Posted in Uncategorized, tagged baan mankong community upgrading, brazil, cooper-hewitt, economic development, fvela, kenya, low-income, Michael Kimmelman, Nairobi, poor, poverty, slum, thailand, third world, uganda on November 2, 2011 |
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A new exhibit organized by the Cooper-Hewitt National Design Museum in New York demonstrates the power of design to make life better for disadvantaged people.
“This is a design show about remaking the world … And that’s thrilling,” writes Michael Kimmelman, “whether it’s happening in Cupertino, Calif., or Uganda, where H.I.V. infects hundreds of people a day, and the latest news cellphone-wise has been the design and distribution of a text-messaging system that spreads health care information.
“In Kibera, an area of Nairobi, Kenya, and one of the densest slums in Africa, the challenge was different. Traditional wood and charcoal fires cause rampant respiratory disease there. Refuse fills the streets. So a Nairobian architect designed a community cooker, fueled by refuse residents collect in return for time using the ovens.
“From cellphones and cookers to cities: in Thailand, a public program called Baan Mankong Community Upgrading has, for the last eight years, been improving conditions in hundreds of that country’s 5,500 slums, bringing residents together with government and nongovernment agencies to design safer, cleaner places to live.”
Read more in the NY Times.
You will also enjoy reading about slum (favela) painting in Brazil and what a new coat of paint can do for building residents’ skills while lifting their spirits.
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Posted in Uncategorized, tagged amy smith, blood test, cancer, cervical cancer, cervix, charcoal project, diagnostics for all, electrolytes, george whitesides, harvard, innovation, john adams, liver, medicine, mit, norbert hirschhorn, nurse, paul nagel, technology, thailand, vinegar on October 5, 2011 |
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Some years ago, the John Adams family biographer Paul Nagel introduced me to physician/poet Norbert Hirschhorn. Paul told me that Bert was on the team that helped save thousands of lives in Third World countries simply by distributing water to which sugar and electrolytes had been added. (A National Institutes of Health paper references Bert’s 1973 research on “oral glucose electrolyte solution for all children with acute gastroenteritis” here.)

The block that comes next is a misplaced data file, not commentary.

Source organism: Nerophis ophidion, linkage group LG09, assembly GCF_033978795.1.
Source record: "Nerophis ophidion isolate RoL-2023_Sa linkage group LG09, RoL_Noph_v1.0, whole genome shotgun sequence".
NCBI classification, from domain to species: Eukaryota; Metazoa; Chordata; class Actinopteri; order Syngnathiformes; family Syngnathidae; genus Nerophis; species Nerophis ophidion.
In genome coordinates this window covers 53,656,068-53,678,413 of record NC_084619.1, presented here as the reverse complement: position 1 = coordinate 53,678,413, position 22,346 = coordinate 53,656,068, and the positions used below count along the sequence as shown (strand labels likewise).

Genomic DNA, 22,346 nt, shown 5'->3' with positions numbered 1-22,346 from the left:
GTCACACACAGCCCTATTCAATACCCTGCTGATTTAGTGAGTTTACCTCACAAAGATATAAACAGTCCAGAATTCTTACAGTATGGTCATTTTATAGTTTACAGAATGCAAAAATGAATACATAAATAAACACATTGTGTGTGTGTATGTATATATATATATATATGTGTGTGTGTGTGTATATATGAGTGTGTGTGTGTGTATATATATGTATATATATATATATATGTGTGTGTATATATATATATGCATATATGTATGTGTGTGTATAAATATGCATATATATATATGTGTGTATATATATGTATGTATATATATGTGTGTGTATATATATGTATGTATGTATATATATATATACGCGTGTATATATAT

A special NY Times science supplement on Sept. 27, 2011, “Small Fixes,” reminded me of Bert and the notion that small innovations can have a huge impact.
Among the great stories in the supplement. is this one about Thailand’s success fighting cervical cancer with vinegar.
It turns out that precancerous spots on the cervix turn white when brushed with vinegar. “They can then be immediately frozen off with a metal probe cooled by a tank of carbon dioxide, available from any Coca-Cola bottling plant.” The complete procedure, which can be handled by a nurse in one visit, has been used widely in Thailand, where there are a lot of nurses in rural areas.
In Brighton, Massachusetts, Harvard’s George Whitesides founded Diagnositcs for All to commercialize his inventions, including a tiny piece of paper that substitutes for a traditional blood test for liver damage. Costing less than a penny, “it requires a single drop of blood, takes 15 minutes and can be read by an untrained eye: If a round spot the size of a sesame seed on the paper changes to pink from purple, the patient is probably in danger.” Read the Times article.
Amy Smith at MIT is another one who thinks big by thinking small. Read about her Charcoal Project, which saves trees in poor countries by using vegetable waste to make briquettes for fuel.
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Posted in Uncategorized, tagged buddhism, china trade, colin cotterill, coroner's lunch, corpse in the koryo, eliot pattison, james church, laos, lydia chin, north korea, Qiu Xiaolong, s.j. rozan, skull mantra, thailand, tibet on August 3, 2011 |
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We read a lot of mysteries in our house. We especially like stories set in places we don’t know much about, although my husband enjoyed the Qiu Xiaolong books because he had lived in Shanghai himself.
I just finished a mystery by James Church (pseudonym for an author who is a “former Western intelligence officer”). He writes about North Korea. Since hardly anyone ever goes there, I tend to accept Church’s descriptions as better informed than your average Joe’s. And I find that whenever there’s a news story about that isolated country, it seems to mesh with the murder mysteries. The series starts with The Corpse in the Koryo.
Eliot Pattison’s Tibetan series, starting with The Skull Mantra, was a great hit with me — son John, too, until he got tired of exotic locales and started reading business books (snore). Pattison now alternates writing Tibetan mysteries with writing mysteries about pre-Revolution America and Indians. I heard him say at a book reading in Porter Square that he finds similarities in the spiritual beliefs and practices of Tibetan Buddhists and American Indians.
The wacky Colin Cotterill writes a series set in Laos, stating with The Coroner’s Lunch. We love his style and his unique characters. I’m just starting his new series, set in Thailand and featuring a malapropism of George W. Bush at the start of each chapter.
S.J. Rozan’s detective Lydia Chin operates mostly in New York’s Chinatown, but she does get to Hong Kong, and you can pick up a lot of Chinese culture from her. That series starts with China Trade.
Good novelists do a lot of research. You can get the flavor of a culture without going anywhere.
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